[Top][All Lists]

[Date Prev][Date Next][Thread Prev][Thread Next][Date Index][Thread Index]

Re: [DotGNU]compilation error on using namespace

From: Jonathan P Springer
Subject: Re: [DotGNU]compilation error on using namespace
Date: Mon, 23 Dec 2002 13:04:51 -0500
User-agent: Mutt/1.4i

On Mon, Dec 23, 2002 at 03:43:12PM +0530, Gopal V wrote:
> Fixing this bug needs a bit of tweaking the existing thing to add a
> "quiet" mode which probes for correct member or type or namespace..

I've been thinking about this for the past few weeks, but haven't had
the cycles to implement.  The problem, as I see it, is that semantic
analysis of MemberAccess needs to be able to do three things:

1)  Variable.Member
2)  Type.Member
3)  Namespace.Type.Member

As you can see, the lhs of a '.' operation can be semantically analyzed
as one of three different things.  It gets even hairier when something
like Namespace.Type.Member.Member comes into play.

The reason the "quiet" methods came along was to defer the printing of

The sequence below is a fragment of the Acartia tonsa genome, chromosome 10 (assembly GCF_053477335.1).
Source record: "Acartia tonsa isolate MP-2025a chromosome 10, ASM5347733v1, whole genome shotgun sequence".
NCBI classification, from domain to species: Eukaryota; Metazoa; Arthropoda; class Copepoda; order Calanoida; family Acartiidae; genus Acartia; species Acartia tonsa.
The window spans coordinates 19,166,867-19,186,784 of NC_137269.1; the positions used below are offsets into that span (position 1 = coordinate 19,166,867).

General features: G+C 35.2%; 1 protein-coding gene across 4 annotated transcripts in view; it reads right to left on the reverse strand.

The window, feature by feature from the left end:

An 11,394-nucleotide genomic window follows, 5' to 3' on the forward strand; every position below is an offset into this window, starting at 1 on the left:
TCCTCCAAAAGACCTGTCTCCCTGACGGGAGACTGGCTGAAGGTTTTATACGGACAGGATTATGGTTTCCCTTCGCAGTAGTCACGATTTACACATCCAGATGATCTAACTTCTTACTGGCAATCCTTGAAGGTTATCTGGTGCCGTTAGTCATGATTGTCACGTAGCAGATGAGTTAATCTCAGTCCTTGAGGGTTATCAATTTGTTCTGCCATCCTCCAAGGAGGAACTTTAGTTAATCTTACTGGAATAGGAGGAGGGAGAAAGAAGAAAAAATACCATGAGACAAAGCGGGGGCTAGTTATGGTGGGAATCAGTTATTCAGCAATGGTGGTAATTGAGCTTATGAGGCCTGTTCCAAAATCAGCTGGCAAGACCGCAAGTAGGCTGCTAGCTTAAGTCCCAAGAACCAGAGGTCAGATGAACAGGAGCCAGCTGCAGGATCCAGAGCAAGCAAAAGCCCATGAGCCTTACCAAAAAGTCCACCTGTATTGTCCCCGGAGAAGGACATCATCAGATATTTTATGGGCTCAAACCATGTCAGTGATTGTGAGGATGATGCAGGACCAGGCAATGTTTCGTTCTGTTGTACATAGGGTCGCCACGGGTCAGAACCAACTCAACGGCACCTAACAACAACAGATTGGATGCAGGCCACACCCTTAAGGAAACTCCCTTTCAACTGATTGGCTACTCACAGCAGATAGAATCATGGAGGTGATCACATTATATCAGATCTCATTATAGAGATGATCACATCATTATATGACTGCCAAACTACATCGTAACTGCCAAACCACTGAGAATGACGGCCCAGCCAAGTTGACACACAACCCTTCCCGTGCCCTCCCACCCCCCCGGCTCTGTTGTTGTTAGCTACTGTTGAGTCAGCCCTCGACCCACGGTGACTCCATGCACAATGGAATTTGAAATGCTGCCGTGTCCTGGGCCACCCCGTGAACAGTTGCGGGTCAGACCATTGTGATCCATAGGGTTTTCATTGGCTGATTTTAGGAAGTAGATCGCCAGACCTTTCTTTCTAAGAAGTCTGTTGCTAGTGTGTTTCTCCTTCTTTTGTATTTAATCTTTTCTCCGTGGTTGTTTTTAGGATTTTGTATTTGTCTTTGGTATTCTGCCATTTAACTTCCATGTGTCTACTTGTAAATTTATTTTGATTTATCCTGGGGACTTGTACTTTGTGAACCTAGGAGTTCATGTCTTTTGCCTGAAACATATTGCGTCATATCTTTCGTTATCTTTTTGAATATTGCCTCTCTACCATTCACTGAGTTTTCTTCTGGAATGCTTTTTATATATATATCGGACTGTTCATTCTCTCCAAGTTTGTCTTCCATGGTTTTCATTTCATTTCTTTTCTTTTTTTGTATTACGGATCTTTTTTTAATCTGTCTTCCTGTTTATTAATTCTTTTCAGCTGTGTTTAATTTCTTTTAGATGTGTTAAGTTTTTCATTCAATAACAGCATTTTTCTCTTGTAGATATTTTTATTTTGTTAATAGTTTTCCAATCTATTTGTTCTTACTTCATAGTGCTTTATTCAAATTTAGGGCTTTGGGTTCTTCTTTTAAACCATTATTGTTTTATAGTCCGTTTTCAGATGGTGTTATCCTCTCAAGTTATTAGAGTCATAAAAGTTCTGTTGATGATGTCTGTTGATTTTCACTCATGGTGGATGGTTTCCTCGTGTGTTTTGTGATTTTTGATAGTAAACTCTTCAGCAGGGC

errors until the semantic analyzer had a clue what was going on.
Unfortunately, as Rhys noted privately and I will confess to publically,
it turned into stringy pasta.

Knowing what I do now, I'd suggest we reconsider MemberAccess semantic
analysis with the following changes:

1)  Deferred error processing - Queue errors up in storage and output
only once the semantic analyzer is sure what's going on (or completely lost).

2)  "Quantum" semantic analysis - Analyze the left-hand-side of each '.'
for all three possibilities and store the results of all of the semantic
analysis in the node.  The node only "resolves" when the top of the
MemberAccess tree is reached.  At that point, appropriate errors are
dumped from the queue.

I haven't had the time to dive into the details here, but what I like is
the "to error or not to error" decision lives at the same place as the
"what type is this" decision, avoiding a lot of spaghetti.  It also
removes a lot of the "hmm, should I really do this" code.  The downside
is some unnecessary processing, but I come from the "code (cleanly)
first, tune later" school of thought.

(n.b. This approach may also be needed for
> Which is sort of saying "I know it's broken, I know how to fix it,
> but it's so radical that it needs some expert design decisions"..

Hope that's given you something to chew on.  I think I'll worry away at
it some more after I finish Floating Point parsing :-/.

-js 212-314-4893

-Jonathan P Springer <address@hidden>
"A standard is an arbitrary solution to a recurring problem." - Joe Hazen

reply via email to

[Prev in Thread] Current Thread [Next in Thread]